Wasatch EMS Report Febuary 2011
|Modern Medicine is the “Religion” that Changes Daily
A community member approached me a few weeks ago. She was concerned about the CPR she saw performed on her neighbor. She thought it “looked different” than what she expected. I spent a great deal of time helping her understand what she saw, the reasons behind why we do what we do, and why it is always changing. Although driven by a sad situation, I think this is a great opportunity to generate something positive and help clarify CPR and why things in medicine seem to change all the time.
The practice of medicine changes daily. We would think that something as amazing as modern medicine and the miracles it can perform would be nearing complete; yet research drives us forward all the time. Many involved in health care treat it as a “religion “-some believe that it has all of the answers, but the research drives change all of the time. In healthcare, what we thought we knew yesterday is different than what we know today.
The medicine surrounding cardiac arrest is no different. At the end of 2010, the American Heart Association changed the rules for Advanced Cardiac Life Support (ACLS). After decades of research, it became clear that the steps we take to manage cardiac arrest patients needed to start with more blood flow to the brain. A person’s brain begins to die about 4 minutes after blood flow stops. The chance of death increases 10% each minute after cardiac arrest. When this happens, we don’t have much time to save someone. Consequently, starting the chest compressions portion of CPR immediately after realizing a patient is in cardiac arrest is the most important part of CPR. In other words, a person trained in CPR needs to begin chest compressions as soon as possible in order to even grant a chance of recovery to the patient.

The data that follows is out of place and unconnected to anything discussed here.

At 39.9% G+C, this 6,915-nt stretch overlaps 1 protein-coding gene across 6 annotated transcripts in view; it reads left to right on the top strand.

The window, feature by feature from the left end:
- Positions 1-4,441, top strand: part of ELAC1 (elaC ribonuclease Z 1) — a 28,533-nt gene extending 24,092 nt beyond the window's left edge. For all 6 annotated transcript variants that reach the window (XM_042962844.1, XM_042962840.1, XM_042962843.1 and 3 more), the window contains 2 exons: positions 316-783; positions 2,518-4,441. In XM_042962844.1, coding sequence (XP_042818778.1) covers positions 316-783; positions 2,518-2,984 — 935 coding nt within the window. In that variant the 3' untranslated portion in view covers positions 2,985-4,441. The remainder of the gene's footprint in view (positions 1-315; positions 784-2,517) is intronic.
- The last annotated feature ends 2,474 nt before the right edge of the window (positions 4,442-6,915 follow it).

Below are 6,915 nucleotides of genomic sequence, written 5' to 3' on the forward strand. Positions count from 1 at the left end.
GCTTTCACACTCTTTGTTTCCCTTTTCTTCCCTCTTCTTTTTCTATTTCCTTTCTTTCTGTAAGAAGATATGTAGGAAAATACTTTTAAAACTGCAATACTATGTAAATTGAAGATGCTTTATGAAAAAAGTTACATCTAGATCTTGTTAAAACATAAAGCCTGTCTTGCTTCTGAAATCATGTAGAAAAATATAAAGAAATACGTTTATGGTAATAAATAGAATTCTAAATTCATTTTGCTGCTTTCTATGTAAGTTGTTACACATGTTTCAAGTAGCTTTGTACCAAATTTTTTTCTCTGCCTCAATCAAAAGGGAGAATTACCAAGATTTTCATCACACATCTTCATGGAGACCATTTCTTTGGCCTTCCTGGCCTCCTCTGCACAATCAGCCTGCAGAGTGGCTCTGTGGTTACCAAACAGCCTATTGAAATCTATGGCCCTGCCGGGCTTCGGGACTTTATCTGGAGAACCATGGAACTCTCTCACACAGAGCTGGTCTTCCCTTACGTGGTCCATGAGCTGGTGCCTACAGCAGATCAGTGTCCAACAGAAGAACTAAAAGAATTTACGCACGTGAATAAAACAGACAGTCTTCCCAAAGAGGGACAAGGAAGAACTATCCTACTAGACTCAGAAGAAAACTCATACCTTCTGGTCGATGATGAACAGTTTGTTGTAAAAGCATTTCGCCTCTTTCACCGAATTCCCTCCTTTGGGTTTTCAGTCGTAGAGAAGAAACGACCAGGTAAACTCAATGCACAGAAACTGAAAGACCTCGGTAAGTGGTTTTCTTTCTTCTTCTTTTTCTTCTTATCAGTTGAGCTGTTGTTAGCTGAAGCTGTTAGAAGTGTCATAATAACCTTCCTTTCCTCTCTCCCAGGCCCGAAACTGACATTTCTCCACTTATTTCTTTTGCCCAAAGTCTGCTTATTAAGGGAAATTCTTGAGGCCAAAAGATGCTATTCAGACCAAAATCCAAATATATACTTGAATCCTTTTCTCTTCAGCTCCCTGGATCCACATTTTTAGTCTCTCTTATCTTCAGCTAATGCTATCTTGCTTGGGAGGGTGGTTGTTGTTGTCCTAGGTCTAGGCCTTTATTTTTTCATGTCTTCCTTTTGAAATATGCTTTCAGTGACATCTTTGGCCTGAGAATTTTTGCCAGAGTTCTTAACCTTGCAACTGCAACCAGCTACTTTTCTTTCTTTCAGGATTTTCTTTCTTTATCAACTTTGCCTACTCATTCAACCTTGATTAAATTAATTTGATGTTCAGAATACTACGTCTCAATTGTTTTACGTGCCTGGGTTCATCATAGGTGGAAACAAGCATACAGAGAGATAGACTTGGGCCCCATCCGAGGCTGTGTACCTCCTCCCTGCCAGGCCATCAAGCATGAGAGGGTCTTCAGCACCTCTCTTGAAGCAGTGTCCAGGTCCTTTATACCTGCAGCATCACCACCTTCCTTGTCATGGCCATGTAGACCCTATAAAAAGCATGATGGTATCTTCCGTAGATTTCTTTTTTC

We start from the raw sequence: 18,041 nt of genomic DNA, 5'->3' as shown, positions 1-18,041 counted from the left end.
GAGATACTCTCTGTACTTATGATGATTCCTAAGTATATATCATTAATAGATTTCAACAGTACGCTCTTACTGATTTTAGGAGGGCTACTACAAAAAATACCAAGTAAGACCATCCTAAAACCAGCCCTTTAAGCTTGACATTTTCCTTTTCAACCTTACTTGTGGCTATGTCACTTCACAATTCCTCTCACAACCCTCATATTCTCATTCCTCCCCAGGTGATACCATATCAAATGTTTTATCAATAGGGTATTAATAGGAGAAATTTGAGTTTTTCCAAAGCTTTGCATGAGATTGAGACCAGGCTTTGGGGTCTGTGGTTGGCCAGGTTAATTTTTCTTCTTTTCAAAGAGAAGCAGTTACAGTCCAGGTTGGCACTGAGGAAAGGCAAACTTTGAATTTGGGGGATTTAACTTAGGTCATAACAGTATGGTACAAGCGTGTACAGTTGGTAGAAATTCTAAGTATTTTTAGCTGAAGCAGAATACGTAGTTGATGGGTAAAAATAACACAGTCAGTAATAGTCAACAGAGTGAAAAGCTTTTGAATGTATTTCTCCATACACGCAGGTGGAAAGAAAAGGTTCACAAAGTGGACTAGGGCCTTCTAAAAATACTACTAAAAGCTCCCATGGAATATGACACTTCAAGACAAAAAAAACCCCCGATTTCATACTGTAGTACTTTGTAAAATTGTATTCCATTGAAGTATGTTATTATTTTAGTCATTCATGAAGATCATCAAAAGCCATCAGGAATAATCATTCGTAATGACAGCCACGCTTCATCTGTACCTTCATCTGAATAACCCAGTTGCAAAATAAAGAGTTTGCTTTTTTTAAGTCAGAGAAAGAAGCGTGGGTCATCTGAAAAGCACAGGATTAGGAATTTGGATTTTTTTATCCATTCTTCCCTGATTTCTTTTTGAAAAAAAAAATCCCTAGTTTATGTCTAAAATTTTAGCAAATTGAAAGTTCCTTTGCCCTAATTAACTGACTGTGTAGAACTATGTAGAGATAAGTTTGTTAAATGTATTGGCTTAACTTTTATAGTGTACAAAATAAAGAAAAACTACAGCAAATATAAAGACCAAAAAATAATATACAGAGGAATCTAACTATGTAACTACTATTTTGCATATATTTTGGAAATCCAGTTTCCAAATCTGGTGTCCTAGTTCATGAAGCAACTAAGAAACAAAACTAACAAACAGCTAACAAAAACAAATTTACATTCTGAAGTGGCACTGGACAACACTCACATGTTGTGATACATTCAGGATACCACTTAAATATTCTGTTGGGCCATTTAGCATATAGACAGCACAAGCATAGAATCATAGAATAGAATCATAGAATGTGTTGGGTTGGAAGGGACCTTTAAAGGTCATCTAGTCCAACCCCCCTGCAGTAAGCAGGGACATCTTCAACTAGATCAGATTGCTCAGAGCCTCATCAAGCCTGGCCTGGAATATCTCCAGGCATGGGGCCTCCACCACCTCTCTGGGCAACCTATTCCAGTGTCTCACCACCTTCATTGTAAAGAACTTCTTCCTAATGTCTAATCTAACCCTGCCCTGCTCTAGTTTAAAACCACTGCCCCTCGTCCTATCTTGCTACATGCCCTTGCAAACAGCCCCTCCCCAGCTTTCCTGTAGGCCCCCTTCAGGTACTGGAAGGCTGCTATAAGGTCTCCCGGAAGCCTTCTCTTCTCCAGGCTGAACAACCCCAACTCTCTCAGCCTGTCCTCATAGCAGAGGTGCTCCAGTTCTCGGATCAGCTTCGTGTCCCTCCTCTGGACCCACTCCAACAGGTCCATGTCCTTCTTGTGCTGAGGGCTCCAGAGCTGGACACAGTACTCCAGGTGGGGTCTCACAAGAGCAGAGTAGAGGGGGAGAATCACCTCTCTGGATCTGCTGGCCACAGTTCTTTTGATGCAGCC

Although it would be ideal if every patient needing CPR would survive, like on TV, we know that is not reality. Even though the heart is an amazing organ; it will continue to beat even after many other organs fail. It takes a great deal of illness or injury to stop a heart. But if the heart does stop, the body is in a critical situation; one that is really difficult to survive. Modern medicine often cannot save people suffering from cardiac arrest; however, beginning chest compressions immediately is the best way to try.
Two lessons became more apparent from my discussion with the concerned citizen. The first is that “bystander CPR” can be lifesaving, and it is really our only hope in that situation. In order for our loved ones and neighbors to have the best possible chance at survival during cardiac arrest, we need to know how to help them. We, as a community, need to learn CPR. Again, the faster the patient gets blood to flow from the heart to the brain through compressions, the better their chances of survival. Courses are taught through various agencies, including our own ambulance/ EMS services. There are even iPhone apps that can assist in CPR as a reference (see PocketCPR by Bio-Detek, Inc). Although these apps DO NOT SUBSTITUTE for CPR training, anything can help in an emergency.
Some members of our community have begun the process of helping EMS in the endeavor of bystander CPR by getting trained as first responders. The residents of Timberlakes are a shining example of a group who are working diligently to improve the care of their part of this great county.
The second lesson may not be as easy. We need to help identify the causes of cardiac arrest before it happens. Seeing your primary doctor for health checkups is vitally important. All members of this community need to know their health status and there is no better way than to see your doctor. If you have a chronic illness, like diabetes, or family histories of certain disease processes, discuss risks and complications of the conditions with your doctor. Prevention is better than reaction. If you are on a medication, take it only as prescribed.
As always, Wasatch EMS crews are ready to answer the call for emergencies in this county. We merely want to have more members of our community trained in CPR. By doing this, we as citizens of this county will assist in critical situations such as when a friend, loved one, neighbor or visitor experiences a cardiac arrest.
Please, be safe and aware.
BY KRIS KEMP, MD